Why my wife and I decided to take the plunge into full-time travel
We’ve always been travelers. We hitchhiked around western Europe for three months after graduating from college. And after we were married, we moved to Spain for two years. Even in the interim, when we had our careers and family, we traveled frequently out of the country. So, when the opportunity presented itself in 2010 to sell our house and business and hit the road full-time, it was just sort of a natural for us.
One place that’s more special than others
That would be Spain where we lived for two years, and went back to visit multiple times–sometimes by ourselves, and sometimes with our children. We pretty much love everything about Spain – from the cafe culture, to the food, to the friendly people, the art, and the climate. We’re probably going to end up living there one day. I’d also put Rome pretty high on my list. Italy is a very close second to Spain.
My approach to travel photography
My approach varies depending on where we are. In some places I concentrate on trying to make the “golden hour” of dawn and sunset for landscapes. In others, it’s being on the street and shooting interesting people. Sometimes these are candid shots; at other times I ask permission to make portraits. I am also always intrigued by churches or temples, especially because they so often are the best repositories for art in a location. The connection between places of worship and artistic and didactic endeavor has always fascinated me. We also tend to be attracted to battlefields. Seeing the locations of great battles is informative, and sad, at the same time.
One piece of advice I would give travel photographers is to take your time and look at your subject from every angle. I’ve sometimes spent an hour making shots of one thing, and then moved 50 meters down the road and seen a much better shot.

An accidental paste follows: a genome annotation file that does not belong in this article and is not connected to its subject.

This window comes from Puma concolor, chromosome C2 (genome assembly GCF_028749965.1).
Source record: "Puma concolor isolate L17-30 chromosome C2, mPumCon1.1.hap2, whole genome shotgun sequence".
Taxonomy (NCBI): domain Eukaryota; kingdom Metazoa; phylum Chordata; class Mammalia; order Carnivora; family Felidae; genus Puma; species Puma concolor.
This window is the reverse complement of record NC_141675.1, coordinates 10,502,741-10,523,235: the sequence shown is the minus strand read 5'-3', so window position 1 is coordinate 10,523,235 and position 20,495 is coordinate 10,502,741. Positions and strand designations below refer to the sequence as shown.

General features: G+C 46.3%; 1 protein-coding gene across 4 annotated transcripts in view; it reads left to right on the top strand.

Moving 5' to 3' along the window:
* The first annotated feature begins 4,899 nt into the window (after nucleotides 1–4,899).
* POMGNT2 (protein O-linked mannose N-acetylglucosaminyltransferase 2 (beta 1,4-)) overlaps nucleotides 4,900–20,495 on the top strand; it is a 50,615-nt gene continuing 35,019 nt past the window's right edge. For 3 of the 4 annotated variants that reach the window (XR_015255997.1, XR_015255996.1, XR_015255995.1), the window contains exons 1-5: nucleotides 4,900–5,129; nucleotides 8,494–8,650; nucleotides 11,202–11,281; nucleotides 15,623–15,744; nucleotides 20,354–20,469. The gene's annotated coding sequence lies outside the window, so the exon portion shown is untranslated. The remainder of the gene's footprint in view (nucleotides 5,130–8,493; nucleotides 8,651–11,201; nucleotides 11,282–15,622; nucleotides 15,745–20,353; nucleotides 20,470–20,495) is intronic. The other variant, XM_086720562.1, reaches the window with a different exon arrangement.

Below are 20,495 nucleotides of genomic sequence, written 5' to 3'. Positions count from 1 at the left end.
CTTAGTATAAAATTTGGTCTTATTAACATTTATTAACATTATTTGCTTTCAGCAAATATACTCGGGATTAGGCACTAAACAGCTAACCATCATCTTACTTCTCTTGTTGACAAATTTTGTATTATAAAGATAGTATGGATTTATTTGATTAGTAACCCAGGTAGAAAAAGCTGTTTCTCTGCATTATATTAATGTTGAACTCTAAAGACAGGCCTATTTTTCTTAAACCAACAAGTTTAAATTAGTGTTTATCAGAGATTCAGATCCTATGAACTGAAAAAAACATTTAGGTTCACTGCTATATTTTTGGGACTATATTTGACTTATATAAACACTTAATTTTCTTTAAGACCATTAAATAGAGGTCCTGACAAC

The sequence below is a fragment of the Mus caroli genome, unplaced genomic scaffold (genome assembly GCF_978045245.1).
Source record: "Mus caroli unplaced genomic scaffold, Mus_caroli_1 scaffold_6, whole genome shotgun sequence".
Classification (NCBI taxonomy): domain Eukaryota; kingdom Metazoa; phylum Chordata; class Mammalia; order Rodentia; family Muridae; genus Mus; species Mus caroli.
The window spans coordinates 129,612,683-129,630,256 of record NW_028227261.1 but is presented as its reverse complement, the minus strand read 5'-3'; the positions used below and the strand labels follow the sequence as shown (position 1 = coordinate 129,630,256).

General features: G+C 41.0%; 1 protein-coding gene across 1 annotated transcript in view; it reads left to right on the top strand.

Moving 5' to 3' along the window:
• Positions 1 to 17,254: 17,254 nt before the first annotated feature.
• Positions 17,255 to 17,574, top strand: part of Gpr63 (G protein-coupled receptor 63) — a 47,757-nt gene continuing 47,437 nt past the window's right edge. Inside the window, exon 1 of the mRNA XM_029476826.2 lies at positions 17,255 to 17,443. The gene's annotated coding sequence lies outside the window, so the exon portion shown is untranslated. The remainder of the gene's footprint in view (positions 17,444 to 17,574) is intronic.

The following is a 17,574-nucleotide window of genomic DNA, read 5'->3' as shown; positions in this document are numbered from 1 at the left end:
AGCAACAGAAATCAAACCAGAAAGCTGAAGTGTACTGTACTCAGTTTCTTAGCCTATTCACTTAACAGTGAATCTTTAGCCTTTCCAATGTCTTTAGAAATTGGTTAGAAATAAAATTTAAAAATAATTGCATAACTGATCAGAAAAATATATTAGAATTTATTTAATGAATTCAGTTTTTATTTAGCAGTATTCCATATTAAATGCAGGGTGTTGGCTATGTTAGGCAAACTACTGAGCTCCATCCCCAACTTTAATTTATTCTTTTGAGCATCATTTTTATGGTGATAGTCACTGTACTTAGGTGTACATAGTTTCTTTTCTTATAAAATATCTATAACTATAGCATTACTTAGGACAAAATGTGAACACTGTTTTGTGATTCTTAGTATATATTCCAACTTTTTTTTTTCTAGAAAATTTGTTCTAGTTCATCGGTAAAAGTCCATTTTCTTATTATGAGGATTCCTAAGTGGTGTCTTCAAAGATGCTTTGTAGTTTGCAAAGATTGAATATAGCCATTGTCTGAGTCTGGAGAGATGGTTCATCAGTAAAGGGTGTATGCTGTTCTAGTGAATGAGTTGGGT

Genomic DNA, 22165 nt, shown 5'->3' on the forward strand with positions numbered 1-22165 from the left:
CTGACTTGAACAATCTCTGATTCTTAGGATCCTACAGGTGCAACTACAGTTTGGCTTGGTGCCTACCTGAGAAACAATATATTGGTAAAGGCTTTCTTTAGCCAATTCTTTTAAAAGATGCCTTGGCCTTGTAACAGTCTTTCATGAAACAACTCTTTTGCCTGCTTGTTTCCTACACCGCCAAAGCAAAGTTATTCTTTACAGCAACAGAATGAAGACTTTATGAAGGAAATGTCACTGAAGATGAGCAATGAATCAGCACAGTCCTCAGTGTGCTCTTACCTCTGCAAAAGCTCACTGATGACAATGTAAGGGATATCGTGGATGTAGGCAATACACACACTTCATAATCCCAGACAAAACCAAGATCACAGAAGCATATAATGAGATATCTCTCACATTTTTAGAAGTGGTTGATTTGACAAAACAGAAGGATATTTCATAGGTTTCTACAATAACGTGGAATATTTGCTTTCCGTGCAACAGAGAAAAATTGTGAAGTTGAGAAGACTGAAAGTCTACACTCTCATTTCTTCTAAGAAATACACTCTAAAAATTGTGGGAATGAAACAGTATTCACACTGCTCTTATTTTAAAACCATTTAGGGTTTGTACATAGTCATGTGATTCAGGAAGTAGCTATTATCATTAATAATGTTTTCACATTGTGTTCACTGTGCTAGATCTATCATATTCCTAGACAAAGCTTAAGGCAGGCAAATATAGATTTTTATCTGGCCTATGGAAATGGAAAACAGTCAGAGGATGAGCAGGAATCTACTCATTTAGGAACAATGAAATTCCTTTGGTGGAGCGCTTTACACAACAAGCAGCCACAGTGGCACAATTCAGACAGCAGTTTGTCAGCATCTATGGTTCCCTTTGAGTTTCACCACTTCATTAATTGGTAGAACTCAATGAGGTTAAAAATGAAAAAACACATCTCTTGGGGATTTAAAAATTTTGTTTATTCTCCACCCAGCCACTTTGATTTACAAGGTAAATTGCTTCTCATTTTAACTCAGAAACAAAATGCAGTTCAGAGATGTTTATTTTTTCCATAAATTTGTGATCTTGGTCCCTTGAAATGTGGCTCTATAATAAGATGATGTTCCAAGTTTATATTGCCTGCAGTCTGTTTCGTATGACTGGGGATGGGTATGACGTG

My system for photo organization and storytelling
I use Adobe Lightroom, both to organize photos and develop them. I create collections within Lightroom that are largely based on location. This works, because 99 percent of our blog output is about specific locations. And I have a file naming convention that helps me find things. I also output most of my “keepers” to Smugmug and organize them there – both by country and by a few broad categories such as churches, people, landscapes, and cityscapes.
What I’ve learnt about the world as a result of all the travel
The biggest thing I’ve learned is that people are people, wherever you go. Every place has a majority of friendly, helpful folks, and a minority of disagreeable individuals. That’s not to say there aren’t cultural differences. There are plenty of differences between Ecuador and Japan, for instance. There’s rampant street crime in the one place while in the other, a person will drive across a city to return a purse you left on a bus. I’ll leave it to you to decide which is which.
Here’s a tip for travelers: When you meet people on your travels, ask a question and then stop talking in order to really listen as they answer. You can’t learn anything yourself by talking.
Other thoughts on life and travel after 50
Just do it. I have a t-shirt that says, “You don’t stop hiking because you get old. You get old because you stop hiking.” Substitute any activity you like for hiking and you’ve got our philosophy. Keep moving. It’s so much more healthy and fun than sitting around.
Kristin Henning and Tom Bartel changed their lifestyle in 2010 when they sold their home, business and possessions to travel the world. After visiting more than 60 countries on six continents, Kris and Tom still fall back to their annual road trip in North America for pure pleasure. They spent their careers in Minneapolis/St. Paul as newspaper and magazine publishers. Today, they keep up their writing and photography chops by producing their own award-winning blog, TravelPast50.com, and contributing to other travel and lifestyle publications.
Photos help us capture moments in time. We pride ourselves on the work we do in digitizing photos and preserving memories. This interview is part of an effort to highlight unusual photography and memory projects around the globe.